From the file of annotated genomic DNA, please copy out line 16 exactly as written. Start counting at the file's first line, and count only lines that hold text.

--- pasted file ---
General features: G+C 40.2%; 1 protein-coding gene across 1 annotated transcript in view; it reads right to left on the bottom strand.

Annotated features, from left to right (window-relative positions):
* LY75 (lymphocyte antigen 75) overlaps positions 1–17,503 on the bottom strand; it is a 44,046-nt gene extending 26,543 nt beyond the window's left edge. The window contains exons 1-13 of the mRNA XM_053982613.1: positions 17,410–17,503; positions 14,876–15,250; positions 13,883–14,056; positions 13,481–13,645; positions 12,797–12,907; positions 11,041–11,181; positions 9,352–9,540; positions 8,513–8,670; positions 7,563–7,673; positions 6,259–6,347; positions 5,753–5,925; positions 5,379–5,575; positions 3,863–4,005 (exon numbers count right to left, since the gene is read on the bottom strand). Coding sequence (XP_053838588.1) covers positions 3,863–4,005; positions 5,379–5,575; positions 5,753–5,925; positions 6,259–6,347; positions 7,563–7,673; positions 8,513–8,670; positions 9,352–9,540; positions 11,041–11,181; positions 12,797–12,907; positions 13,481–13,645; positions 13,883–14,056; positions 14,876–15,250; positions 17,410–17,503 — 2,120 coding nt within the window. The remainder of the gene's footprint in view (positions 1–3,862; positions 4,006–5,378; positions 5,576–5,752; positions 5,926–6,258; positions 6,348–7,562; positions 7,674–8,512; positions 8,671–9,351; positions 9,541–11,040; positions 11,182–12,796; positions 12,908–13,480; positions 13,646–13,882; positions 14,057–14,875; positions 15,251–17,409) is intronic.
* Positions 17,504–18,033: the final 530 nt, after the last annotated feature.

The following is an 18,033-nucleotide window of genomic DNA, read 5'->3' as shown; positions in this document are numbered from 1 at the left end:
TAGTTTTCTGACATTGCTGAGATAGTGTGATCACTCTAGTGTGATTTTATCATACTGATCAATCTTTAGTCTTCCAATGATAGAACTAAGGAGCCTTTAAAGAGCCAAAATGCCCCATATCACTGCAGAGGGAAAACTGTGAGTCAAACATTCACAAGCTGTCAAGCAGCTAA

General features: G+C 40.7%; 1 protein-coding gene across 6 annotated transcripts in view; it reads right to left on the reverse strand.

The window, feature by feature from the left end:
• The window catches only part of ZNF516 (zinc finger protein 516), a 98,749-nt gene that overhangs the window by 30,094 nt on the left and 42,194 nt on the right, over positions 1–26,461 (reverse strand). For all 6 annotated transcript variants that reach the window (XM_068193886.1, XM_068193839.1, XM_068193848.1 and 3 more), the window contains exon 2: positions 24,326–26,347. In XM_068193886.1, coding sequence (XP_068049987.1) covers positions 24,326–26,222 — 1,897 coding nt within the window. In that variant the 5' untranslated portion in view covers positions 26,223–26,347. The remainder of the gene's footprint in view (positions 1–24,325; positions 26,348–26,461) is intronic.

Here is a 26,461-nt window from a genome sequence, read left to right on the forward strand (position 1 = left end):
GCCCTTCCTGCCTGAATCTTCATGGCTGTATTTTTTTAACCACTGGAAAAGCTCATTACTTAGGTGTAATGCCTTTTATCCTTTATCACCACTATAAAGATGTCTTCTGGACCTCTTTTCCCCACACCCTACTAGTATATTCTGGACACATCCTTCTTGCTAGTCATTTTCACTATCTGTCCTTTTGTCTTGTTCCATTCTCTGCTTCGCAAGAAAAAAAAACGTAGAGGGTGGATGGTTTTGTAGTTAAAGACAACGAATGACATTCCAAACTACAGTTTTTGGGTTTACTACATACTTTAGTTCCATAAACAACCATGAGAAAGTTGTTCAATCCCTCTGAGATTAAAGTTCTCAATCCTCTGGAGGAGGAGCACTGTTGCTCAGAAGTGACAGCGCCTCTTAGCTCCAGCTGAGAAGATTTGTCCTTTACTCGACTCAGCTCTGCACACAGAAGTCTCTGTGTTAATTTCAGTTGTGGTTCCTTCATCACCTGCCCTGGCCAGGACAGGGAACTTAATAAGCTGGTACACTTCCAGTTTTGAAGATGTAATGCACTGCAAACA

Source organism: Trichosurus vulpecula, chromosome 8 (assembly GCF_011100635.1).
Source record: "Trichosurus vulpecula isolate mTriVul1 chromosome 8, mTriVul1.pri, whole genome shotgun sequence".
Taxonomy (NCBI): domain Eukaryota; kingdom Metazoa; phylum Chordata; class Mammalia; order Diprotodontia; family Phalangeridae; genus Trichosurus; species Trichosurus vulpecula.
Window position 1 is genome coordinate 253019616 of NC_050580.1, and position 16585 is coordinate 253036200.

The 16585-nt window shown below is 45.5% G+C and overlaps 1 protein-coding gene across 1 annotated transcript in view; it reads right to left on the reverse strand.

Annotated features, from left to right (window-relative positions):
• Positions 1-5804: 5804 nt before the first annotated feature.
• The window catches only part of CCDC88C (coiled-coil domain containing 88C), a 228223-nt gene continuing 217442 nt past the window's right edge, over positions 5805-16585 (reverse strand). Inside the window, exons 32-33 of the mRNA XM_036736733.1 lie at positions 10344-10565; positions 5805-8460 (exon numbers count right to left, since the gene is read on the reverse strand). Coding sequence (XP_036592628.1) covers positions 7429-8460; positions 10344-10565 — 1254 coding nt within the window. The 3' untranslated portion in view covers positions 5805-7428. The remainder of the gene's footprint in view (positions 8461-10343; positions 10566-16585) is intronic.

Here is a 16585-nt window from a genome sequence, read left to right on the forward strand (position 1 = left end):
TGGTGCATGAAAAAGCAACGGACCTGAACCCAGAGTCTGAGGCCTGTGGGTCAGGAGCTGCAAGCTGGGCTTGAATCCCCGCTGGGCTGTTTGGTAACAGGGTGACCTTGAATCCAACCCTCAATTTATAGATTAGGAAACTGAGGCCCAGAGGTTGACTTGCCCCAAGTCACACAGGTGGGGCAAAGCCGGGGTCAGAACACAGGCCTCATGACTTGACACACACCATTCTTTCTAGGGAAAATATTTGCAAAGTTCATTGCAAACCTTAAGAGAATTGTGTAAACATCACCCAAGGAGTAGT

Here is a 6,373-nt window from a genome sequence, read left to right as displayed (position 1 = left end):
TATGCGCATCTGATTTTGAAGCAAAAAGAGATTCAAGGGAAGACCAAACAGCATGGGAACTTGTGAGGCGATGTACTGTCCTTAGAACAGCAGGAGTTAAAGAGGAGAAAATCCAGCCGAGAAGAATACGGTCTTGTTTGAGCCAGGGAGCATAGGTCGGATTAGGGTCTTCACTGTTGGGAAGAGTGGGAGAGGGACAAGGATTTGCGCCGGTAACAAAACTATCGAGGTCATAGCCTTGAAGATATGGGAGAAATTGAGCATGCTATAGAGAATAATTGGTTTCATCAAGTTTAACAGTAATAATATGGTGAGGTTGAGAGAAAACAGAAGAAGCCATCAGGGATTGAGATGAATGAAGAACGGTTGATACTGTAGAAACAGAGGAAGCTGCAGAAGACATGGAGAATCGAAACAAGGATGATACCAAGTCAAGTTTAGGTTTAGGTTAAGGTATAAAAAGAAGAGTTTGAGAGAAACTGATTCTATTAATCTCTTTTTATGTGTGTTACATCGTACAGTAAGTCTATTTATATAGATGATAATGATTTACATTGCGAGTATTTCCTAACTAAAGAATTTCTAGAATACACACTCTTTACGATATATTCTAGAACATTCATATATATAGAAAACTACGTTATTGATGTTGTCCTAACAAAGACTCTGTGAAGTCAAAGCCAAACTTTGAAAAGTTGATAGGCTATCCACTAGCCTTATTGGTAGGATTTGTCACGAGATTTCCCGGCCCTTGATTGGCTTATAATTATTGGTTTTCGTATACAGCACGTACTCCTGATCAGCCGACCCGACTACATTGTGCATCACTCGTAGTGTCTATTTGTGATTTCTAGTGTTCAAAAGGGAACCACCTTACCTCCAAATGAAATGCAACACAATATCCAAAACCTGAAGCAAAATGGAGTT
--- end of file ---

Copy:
The 16585-nt window shown below is 45.5% G+C and overlaps 1 protein-coding gene across 1 annotated transcript in view; it reads right to left on the reverse strand.